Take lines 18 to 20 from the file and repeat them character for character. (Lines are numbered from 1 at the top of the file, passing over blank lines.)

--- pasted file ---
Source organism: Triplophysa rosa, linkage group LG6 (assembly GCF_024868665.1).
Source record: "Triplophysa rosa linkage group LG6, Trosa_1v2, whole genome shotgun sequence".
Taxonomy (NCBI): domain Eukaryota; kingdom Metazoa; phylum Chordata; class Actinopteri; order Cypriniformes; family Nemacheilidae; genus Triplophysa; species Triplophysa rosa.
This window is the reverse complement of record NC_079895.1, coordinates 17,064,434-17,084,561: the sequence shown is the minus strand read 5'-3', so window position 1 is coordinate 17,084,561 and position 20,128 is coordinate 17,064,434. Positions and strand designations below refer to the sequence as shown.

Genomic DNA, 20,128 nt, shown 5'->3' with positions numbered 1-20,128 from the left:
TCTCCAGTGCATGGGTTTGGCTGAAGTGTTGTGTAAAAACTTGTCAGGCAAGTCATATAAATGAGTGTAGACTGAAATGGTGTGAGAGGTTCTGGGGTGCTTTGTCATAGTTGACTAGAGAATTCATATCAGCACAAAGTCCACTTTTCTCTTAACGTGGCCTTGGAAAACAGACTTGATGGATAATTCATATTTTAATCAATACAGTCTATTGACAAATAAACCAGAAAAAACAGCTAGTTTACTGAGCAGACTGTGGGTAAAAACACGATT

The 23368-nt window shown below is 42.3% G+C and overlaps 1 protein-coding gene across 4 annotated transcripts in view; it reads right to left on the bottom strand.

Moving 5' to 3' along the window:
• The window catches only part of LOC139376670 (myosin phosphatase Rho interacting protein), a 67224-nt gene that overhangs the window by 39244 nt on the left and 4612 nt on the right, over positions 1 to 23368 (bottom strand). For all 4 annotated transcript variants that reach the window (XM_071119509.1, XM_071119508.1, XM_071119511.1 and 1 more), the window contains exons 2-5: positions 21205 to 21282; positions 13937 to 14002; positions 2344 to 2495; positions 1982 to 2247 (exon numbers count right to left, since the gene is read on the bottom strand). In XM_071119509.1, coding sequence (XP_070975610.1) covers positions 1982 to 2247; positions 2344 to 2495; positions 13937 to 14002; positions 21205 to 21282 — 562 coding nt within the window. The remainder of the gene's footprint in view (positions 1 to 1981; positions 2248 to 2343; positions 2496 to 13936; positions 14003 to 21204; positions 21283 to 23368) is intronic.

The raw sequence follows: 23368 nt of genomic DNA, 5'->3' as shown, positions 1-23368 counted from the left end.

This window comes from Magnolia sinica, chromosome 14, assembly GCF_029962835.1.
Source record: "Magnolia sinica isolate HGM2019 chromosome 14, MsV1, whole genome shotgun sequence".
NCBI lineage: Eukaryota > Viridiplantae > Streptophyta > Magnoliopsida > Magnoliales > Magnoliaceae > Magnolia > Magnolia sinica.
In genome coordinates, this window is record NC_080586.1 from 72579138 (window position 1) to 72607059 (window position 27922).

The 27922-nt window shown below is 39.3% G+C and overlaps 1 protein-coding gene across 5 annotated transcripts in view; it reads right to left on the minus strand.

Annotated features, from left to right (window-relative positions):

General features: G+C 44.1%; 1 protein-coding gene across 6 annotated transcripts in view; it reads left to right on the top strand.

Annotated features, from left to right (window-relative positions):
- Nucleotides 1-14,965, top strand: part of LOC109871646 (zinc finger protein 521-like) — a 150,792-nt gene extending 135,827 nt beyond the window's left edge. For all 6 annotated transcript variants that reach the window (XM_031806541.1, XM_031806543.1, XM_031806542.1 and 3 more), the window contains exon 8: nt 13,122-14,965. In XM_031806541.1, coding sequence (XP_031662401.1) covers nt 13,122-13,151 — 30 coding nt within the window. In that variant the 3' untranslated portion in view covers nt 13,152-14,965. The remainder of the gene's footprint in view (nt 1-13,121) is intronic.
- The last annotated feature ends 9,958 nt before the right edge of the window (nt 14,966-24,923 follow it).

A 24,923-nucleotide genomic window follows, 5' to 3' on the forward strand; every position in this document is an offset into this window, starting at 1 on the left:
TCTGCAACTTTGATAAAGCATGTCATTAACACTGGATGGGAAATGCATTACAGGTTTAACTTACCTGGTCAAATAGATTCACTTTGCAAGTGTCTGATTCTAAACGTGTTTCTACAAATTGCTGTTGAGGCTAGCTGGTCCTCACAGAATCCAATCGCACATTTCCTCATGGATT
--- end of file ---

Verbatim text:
Annotated features, from left to right (window-relative positions):
- Nucleotides 1-14,965, top strand: part of LOC109871646 (zinc finger protein 521-like) — a 150,792-nt gene extending 135,827 nt beyond the window's left edge. For all 6 annotated transcript variants that reach the window (XM_031806541.1, XM_031806543.1, XM_031806542.1 and 3 more), the window contains exon 8: nt 13,122-14,965. In XM_031806541.1, coding sequence (XP_031662401.1) covers nt 13,122-13,151 — 30 coding nt within the window. In that variant the 3' untranslated portion in view covers nt 13,152-14,965. The remainder of the gene's footprint in view (nt 1-13,121) is intronic.
- The last annotated feature ends 9,958 nt before the right edge of the window (nt 14,966-24,923 follow it).